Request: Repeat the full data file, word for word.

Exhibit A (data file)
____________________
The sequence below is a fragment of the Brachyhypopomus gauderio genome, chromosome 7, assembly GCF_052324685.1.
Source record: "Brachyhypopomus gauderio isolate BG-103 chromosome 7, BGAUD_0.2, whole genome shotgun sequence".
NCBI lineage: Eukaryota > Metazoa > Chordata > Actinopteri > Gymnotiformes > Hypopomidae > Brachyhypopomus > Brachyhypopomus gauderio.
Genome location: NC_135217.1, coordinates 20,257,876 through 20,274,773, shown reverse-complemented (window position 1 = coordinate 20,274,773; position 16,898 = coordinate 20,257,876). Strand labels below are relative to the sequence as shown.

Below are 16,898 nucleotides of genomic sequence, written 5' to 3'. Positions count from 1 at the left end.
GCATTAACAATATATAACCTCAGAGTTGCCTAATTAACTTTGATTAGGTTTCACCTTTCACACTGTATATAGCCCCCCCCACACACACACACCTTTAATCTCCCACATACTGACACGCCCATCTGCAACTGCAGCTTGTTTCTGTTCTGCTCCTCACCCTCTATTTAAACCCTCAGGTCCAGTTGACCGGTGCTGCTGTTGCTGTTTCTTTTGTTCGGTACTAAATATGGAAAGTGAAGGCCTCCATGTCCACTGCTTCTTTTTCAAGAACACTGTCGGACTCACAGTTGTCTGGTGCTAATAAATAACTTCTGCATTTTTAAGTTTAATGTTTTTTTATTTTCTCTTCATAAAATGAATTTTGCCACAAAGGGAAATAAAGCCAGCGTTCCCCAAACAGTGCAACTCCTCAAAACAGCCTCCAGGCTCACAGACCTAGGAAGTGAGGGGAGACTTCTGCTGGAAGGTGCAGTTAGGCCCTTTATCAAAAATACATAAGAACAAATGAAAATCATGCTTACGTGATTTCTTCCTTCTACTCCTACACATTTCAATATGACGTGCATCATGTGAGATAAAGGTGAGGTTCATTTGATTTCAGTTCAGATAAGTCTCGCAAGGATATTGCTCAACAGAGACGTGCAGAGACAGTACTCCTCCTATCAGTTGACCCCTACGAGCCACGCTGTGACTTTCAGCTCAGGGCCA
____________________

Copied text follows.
The sequence below is a fragment of the Brachyhypopomus gauderio genome, chromosome 7, assembly GCF_052324685.1.
Source record: "Brachyhypopomus gauderio isolate BG-103 chromosome 7, BGAUD_0.2, whole genome shotgun sequence".
NCBI lineage: Eukaryota > Metazoa > Chordata > Actinopteri > Gymnotiformes > Hypopomidae > Brachyhypopomus > Brachyhypopomus gauderio.
Genome location: NC_135217.1, coordinates 20,257,876 through 20,274,773, shown reverse-complemented (window position 1 = coordinate 20,274,773; position 16,898 = coordinate 20,257,876). Strand labels below are relative to the sequence as shown.

Below are 16,898 nucleotides of genomic sequence, written 5' to 3'. Positions count from 1 at the left end.
GCATTAACAATATATAACCTCAGAGTTGCCTAATTAACTTTGATTAGGTTTCACCTTTCACACTGTATATAGCCCCCCCCACACACACACACCTTTAATCTCCCACATACTGACACGCCCATCTGCAACTGCAGCTTGTTTCTGTTCTGCTCCTCACCCTCTATTTAAACCCTCAGGTCCAGTTGACCGGTGCTGCTGTTGCTGTTTCTTTTGTTCGGTACTAAATATGGAAAGTGAAGGCCTCCATGTCCACTGCTTCTTTTTCAAGAACACTGTCGGACTCACAGTTGTCTGGTGCTAATAAATAACTTCTGCATTTTTAAGTTTAATGTTTTTTTATTTTCTCTTCATAAAATGAATTTTGCCACAAAGGGAAATAAAGCCAGCGTTCCCCAAACAGTGCAACTCCTCAAAACAGCCTCCAGGCTCACAGACCTAGGAAGTGAGGGGAGACTTCTGCTGGAAGGTGCAGTTAGGCCCTTTATCAAAAATACATAAGAACAAATGAAAATCATGCTTACGTGATTTCTTCCTTCTACTCCTACACATTTCAATATGACGTGCATCATGTGAGATAAAGGTGAGGTTCATTTGATTTCAGTTCAGATAAGTCTCGCAAGGATATTGCTCAACAGAGACGTGCAGAGACAGTACTCCTCCTATCAGTTGACCCCTACGAGCCACGCTGTGACTTTCAGCTCAGGGCCA